- Community - Putting on and supporting group rides, movie nights, community events like parades, etc. Partnering with other local charities to raise money for causes that support our values.
- Healthful activity - Work with local hospitals, recreational centers and youth organizations to see how our organization could support cycling programs they may have or want to build. Hospitals have been known to help fund bike parks to get kids outside riding their bikes. Work with local land developers to ensure that natural terrain bike trails are put into the master plans of new neighborhoods going in. They don't have to be hard core mountain bike trails to get people involved in our sport.
- Preserving the environment - Partner with other local groups on initiatives that support trail development. The Sierra Club has been a primary driver for the development of the Murrieta Creek Regional Trail that will connect Temecula to Lake Elsinore via a multi-use trail. We can find common values and goals with the majority of organizations in the area but we have to develop a trust based relationship.
- Stimulating the local economy - Work with local city tourism offices to see what kind of things we could help with or promote. Mountain biking is becoming a huge revenue center for cities all over the country. Some cities are building huge trail systems to draw tourist to their communities in an effort to revitalize the local economy.
This is just a quick off the top of my head list, and knowing that I am not the smartest guy in this group I am sure we could come up with an impressive list of ideas to go after.
Rex Roberson - IVMTB President
2nd Annual Take a Kid Mountain Biking Day - Oct 3rd, 2015
It's time to start planning for our 2nd Annual Take a Kid Mountain Biking Day.
We need to identify a few folks that want to help with the event.
Things that we will need help with are:
- Planning and organizing
- Identifying location of ride
- Identifying routes and ride leaders
- Registering the event with IMBA
- Determine logistical needs (tables, water, snacks, shade, etc)
- Assign volunteers to tasks
- Advertising the event
- Day of the event volunteers
- Setup and teardown
- Greeting riders
- Bike safety checks
- Ride leaders
If you are interested in helping please send an email to firstname.lastname@example.org ASAP. Please let us know what areas you might be able to help in.
For more information about IMBA's Take a Kid Mountain Biking Day please visit https://www.imba.com/kids
2015 CLUB UPDATES
- We officially became an IMBA Chapter Club on Saturday, March 14th, 2015.
- 221 Active members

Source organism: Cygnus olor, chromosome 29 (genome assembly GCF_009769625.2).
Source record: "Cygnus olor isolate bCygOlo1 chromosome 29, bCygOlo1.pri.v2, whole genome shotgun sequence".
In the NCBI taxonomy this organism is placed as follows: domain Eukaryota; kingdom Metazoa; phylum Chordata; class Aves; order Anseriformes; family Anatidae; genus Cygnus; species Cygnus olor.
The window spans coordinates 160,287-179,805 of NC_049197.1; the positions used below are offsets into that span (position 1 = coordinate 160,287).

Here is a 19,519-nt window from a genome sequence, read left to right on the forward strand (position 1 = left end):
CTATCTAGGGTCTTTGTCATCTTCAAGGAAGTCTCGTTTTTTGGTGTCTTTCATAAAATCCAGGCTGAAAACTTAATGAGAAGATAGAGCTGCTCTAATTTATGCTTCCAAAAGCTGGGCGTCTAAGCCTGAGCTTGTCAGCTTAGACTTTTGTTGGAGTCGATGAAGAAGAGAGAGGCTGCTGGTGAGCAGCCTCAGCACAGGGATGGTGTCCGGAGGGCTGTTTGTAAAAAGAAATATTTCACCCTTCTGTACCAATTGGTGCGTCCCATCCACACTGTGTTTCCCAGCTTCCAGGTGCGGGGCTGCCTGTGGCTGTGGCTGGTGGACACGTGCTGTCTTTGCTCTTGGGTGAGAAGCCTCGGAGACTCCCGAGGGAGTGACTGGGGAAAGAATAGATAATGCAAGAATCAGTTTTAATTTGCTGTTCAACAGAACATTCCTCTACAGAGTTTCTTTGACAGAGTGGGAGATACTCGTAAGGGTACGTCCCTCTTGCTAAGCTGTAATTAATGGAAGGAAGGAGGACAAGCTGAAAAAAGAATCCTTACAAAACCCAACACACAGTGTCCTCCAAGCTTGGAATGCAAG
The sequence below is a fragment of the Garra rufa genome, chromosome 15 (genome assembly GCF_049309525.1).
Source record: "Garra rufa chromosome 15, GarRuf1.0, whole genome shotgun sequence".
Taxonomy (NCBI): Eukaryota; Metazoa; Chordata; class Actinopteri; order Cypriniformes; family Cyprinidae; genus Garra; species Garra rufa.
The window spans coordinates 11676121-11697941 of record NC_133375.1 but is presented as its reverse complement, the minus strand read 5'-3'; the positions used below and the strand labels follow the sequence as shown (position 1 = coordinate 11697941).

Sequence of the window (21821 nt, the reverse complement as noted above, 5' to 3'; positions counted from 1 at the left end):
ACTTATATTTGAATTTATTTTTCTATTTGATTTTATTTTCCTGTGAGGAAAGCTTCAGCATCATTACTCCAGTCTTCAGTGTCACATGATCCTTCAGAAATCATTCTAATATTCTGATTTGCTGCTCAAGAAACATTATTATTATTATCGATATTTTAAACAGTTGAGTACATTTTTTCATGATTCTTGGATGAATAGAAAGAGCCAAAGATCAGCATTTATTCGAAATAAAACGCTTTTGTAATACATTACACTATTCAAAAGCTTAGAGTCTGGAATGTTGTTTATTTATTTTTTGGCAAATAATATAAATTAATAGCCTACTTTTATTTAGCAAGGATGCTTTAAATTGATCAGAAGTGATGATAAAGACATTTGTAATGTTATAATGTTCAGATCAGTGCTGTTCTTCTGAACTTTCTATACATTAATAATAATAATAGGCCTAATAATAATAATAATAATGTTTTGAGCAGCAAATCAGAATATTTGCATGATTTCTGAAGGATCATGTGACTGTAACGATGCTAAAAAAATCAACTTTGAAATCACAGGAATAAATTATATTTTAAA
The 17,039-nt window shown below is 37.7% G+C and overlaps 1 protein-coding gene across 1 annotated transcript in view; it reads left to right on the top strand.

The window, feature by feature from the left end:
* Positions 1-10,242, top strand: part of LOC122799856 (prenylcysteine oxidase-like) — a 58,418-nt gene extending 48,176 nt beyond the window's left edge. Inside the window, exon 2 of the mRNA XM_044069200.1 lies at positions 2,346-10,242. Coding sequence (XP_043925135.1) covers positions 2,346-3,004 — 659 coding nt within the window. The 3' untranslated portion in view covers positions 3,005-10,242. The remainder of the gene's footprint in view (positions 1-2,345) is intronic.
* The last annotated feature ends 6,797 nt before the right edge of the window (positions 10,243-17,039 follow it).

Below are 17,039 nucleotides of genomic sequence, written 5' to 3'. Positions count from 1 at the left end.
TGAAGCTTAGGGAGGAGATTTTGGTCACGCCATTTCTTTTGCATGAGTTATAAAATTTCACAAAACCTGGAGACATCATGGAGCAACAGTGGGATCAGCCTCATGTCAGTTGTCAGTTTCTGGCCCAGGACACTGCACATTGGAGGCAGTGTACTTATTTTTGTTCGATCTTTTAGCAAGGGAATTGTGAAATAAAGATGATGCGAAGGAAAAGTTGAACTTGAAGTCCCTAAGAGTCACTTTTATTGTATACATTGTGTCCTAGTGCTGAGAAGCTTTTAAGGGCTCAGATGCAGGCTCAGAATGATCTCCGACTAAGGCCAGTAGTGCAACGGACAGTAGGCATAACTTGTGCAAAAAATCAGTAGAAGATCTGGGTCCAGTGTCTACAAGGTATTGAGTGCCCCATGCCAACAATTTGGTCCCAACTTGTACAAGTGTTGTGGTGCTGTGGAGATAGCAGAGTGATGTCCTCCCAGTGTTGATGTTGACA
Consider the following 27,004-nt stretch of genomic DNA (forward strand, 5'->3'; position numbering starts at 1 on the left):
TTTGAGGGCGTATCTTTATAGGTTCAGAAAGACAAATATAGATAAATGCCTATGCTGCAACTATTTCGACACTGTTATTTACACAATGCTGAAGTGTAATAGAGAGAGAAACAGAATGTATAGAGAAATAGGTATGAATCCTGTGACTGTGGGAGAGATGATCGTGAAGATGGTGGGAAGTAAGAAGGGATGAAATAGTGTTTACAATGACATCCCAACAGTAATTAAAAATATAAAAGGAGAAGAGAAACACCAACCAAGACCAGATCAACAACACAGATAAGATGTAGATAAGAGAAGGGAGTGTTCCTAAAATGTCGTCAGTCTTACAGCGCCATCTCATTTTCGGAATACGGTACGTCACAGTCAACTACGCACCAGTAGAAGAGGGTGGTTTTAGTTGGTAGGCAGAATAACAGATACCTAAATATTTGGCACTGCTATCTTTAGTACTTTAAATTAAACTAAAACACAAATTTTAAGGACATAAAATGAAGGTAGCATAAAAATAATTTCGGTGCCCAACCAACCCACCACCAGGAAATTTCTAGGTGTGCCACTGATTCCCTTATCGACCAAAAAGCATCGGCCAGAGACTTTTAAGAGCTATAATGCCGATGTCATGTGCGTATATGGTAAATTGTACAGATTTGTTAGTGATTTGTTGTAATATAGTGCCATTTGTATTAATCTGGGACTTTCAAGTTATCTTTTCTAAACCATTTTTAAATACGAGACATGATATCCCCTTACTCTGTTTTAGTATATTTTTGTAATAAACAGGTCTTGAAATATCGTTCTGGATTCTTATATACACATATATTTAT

- 178 original IVMTB members
- 49 members from IMBA integration
- Almost 700 followers on Facebook
- Received IMBA - Level 1 Ride Guide Certification
In 2015 we have changed our Rides strategy. In an effort to help promote our local shop rides and ride groups we will focus on promoting and participating in those weekly rides instead of hosting one. However, IVMTB will continue to put on occasional special rides and events. You can find the ride / event schedule on our websites Calendar Page and our main Facebook Page.
If you host or participate in a weekly that you want us to know about and promote please shoot us an email. email@example.com
RONALD REAGAN SPORTS PARK
We are continuing our work with IMBA and the City of Temecula in the development of a detailed proposal for the City to review and hopefully approve. This has required a lot more work than we thought and the individuals working on the plan have limited time so it makes it even more challenging.
If you have experience in developing site plans, creating presentations for cities, land managers or government agencies and would like to help please send an email to firstname.lastname@example.org.
Jason Ranoa with SoCal Endurance continues to work with the new management at Vail Lake to ensure we can continue to ride and hold events at the Vail Campground.
Our first official IVMTB Event was held on Saturday, Feb 21st. We had a Trail Ride / Rummage Sale at Wiens Brewing Company in Temecula. We raised $1454.00 to help fund the Ronald Reagan Sports Park project and other trail projects that might come up. We also want to thank Wiens Brewing Company and BC Cafe for providing great beer and food to the attendees.
We are in the planning stages of our first IVMTB Member Gathering. We are looking at a camping / riding weekend at the Vail Lake Resort. We are trying to nail down a date that does not conflict with another event and provides some nice weather. More details to come as we figure them out.